Photo Credit: unknown
“As more states legalize adult use or "recreational" cannabis, state-sanctioned medical cannabis programs have come under attack. In an attempt to sell legalization to anti-cannabis voters, legalization advocates have emphasized the financial rewards over harm reduction or freedom. Good old-fashioned American capitalism driving legalization should come as no surprise in today's world, although the arguments for freedom and liberty should be more powerful drivers for American voters on both sides of the aisle.

And, does there even need to be a distinction between medical and recreational? It seems drawing lines in the sand may cause more harm than good. In the case of American states in the era of legalization, it is no longer the user's right to determine the utility of their use, but the government's. If the government thinks you are just wanting to have a good time they can excise 20 percent or more in tax. This incentivizes states to classify more people’s use as recreational rather than medical.

Most states with medical cannabis have a list of conditions for which recommendations are approved. These usually include the most serious and common fatal and chronic illnesses, such as cancer, AIDS, autoimmune disorders and epilepsy. When it comes to mental disorders, diseases so obscure they don't fit on the list or the right to use cannabis in place of "as needed" drugs like aspirin, state governments have determined that this use is recreational, not medical.” - Angela Bacca

Needless to say, I am not a “ slacker” or “stoner.” I have never been in trouble with the law. I have never used any illegal drugs, except cannabis as it has been a exit drug off of harmful pharmaceuticals.  I am becoming healthier and happier because my C-PTSD symptoms are becoming under control. I can concentrate and focus better and deal with difficult situations without experiencing all my C-PTSD symptoms. I am able to use my medicine with the only side effects being, that it also helps my Asperger's Syndrome and my Poland’s Syndrome.  I can say from my experience and back what the science also says- being in the New Mexico Medical Cannabis Program helps me in a life saving manner in treating my C-PTSD. New Mexico has been providing Medical Cannabis to patients in the state since 1978, it’s time for New Mexico to return as the leader and pioneer in the sciences of medical cannabis.

“Cannabis is the single most versatile herbal remedy, and the most useful plant on Earth. No other single plant contains as wide range of medically active herbal constituents.” ~ Dr. Ethan Russo


By Jason Barker (Medical Cannabis Patient & Organizer -LECUA Patient’s Coalition Of New Mexico)



*Today, more than 31,000 New Mexicans are registered in the Medical Cannabis Program. In the United States, as of a March 2016 study on ProCog.org, there were over 1,246,170 million legal medical cannabis patients. That’s an average of 8.6 patients per 1,000 state residents in each state; Arizona 13.1 per 1000, California 19.4 per 1000, Colorado 19.8 per 1000, New Mexico 12.5 per 1000*, Oregon 19.2 per 1000, Nevada 5.0 per 1000 and Washington 19.2 per 1000 state residents. (*June 2016 NM DoH MCP Report)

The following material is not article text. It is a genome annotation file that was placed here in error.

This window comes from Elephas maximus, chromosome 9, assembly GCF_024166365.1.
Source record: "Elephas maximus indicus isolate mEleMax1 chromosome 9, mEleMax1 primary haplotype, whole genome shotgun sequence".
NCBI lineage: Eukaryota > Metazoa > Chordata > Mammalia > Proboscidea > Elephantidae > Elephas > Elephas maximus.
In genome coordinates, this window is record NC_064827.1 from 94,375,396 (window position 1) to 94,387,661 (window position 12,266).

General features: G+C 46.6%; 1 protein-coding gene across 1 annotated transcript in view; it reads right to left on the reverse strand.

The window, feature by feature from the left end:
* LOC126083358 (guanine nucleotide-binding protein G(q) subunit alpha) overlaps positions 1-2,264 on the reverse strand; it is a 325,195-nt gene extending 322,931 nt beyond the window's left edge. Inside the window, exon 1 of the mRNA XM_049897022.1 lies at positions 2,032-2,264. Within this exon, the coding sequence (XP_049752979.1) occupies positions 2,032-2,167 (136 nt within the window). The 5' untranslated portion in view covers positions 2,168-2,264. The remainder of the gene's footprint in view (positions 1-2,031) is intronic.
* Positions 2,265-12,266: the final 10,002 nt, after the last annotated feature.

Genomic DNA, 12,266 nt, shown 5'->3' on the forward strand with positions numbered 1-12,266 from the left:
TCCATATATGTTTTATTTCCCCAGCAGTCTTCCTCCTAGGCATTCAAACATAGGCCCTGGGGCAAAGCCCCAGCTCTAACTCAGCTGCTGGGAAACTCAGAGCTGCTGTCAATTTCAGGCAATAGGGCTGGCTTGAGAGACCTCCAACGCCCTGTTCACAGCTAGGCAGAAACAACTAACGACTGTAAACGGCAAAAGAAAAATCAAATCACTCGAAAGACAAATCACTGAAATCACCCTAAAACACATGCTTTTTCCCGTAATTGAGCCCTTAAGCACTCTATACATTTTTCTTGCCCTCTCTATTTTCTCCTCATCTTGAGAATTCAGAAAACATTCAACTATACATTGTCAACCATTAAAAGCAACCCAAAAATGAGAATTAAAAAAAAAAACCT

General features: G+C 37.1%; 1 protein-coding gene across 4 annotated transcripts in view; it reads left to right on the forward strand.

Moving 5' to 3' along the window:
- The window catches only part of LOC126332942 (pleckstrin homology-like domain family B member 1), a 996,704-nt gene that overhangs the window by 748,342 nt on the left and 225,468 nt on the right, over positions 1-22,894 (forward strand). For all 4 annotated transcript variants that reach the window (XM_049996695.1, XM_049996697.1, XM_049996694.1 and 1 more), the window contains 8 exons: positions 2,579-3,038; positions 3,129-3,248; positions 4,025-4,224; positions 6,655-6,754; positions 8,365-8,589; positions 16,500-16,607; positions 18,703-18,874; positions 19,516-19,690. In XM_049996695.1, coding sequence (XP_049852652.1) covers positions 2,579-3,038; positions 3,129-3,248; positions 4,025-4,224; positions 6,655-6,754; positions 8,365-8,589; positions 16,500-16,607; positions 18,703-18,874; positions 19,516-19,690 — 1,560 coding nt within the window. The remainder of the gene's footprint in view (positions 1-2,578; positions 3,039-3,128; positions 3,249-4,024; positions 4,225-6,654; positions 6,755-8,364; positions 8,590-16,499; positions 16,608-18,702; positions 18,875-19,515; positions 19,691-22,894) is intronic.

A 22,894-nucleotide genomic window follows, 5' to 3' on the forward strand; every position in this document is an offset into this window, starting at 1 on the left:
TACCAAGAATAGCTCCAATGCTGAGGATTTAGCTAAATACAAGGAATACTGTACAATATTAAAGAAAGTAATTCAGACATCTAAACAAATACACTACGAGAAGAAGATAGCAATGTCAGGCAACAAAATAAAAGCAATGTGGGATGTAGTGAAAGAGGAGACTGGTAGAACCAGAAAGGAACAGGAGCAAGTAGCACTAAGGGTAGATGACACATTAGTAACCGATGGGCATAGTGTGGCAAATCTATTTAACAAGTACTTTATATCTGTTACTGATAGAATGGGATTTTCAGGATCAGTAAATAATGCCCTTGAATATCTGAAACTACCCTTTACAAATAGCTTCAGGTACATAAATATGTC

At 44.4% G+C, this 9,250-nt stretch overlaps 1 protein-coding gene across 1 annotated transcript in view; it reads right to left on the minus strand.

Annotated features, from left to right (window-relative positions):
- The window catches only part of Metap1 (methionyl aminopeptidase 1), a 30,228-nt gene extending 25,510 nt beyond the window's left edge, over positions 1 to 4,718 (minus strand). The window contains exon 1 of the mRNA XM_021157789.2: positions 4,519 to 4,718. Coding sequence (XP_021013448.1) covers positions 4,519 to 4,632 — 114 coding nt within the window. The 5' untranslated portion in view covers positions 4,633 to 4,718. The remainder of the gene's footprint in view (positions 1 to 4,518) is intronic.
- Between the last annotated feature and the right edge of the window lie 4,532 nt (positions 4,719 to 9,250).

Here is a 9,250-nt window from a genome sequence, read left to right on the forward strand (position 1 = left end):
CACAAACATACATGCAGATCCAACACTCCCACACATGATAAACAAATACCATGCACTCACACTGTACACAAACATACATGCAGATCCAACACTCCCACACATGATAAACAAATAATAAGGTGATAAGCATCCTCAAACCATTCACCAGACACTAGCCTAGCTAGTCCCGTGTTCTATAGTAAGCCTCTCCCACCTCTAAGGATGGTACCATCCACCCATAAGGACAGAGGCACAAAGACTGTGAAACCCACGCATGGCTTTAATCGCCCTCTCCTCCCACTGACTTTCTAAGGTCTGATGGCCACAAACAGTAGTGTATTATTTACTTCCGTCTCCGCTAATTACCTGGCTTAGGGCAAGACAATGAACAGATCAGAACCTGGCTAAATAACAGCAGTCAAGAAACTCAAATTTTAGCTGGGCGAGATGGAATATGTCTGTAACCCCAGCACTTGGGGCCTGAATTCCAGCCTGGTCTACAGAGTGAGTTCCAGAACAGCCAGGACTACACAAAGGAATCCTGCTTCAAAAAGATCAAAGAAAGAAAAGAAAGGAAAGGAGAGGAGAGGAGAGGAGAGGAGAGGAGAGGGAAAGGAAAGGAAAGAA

LECUA_thc_cbd.pngAny resident seeking assistance in qualifying for the New Mexico Medical Cannabis program can find that thru the LECUA Patients Coalition of New Mexico. The LECUA Patients Coalition of New Mexico, as a grassroots organization, is the leader in New Mexico amongst medical cannabis patient groups. Providing the latest scientific and medical based research for medical cannabis for the: patients, prospective patients, community education & information, physicians / medical professionals, local & state organizations. Duke City Fitness & Wellness is set up as a FREE educational medical cannabis resource website.


Tuesday, November 15, 2016

How To Find A Reputable Medical Cannabis Provider In New Mexico

How To Find A Reputable Medical Cannabis Provider In New Mexico
By Jason Barker

  If you haven't been able to suppress the severe symptoms of your medical condition with traditional pharmaceutical prescription treatments.  Then you just might benefit from and get that medical relief from medical cannabis in the New Mexico Medical Cannabis Program.

How Do I Get Medical Cannabis?  The laws that outline how to become a medical cannabis patient vary by state. The Medical Cannabis Program (MCP) was created in 2007,  under the Lynn and Erin Compassionate Use Act, chapter 210 Senate Bill 523. The purpose of this Act is to allow the beneficial use of medical cannabis in a regulated system for alleviating symptoms caused by debilitating medical conditions and their medical treatments. The New Mexico Department of Health administers the MCP in accordance with the Act.  Like most states where medical cannabis is legal, to be considered a patient you must obtain a valid doctor’s recommendation.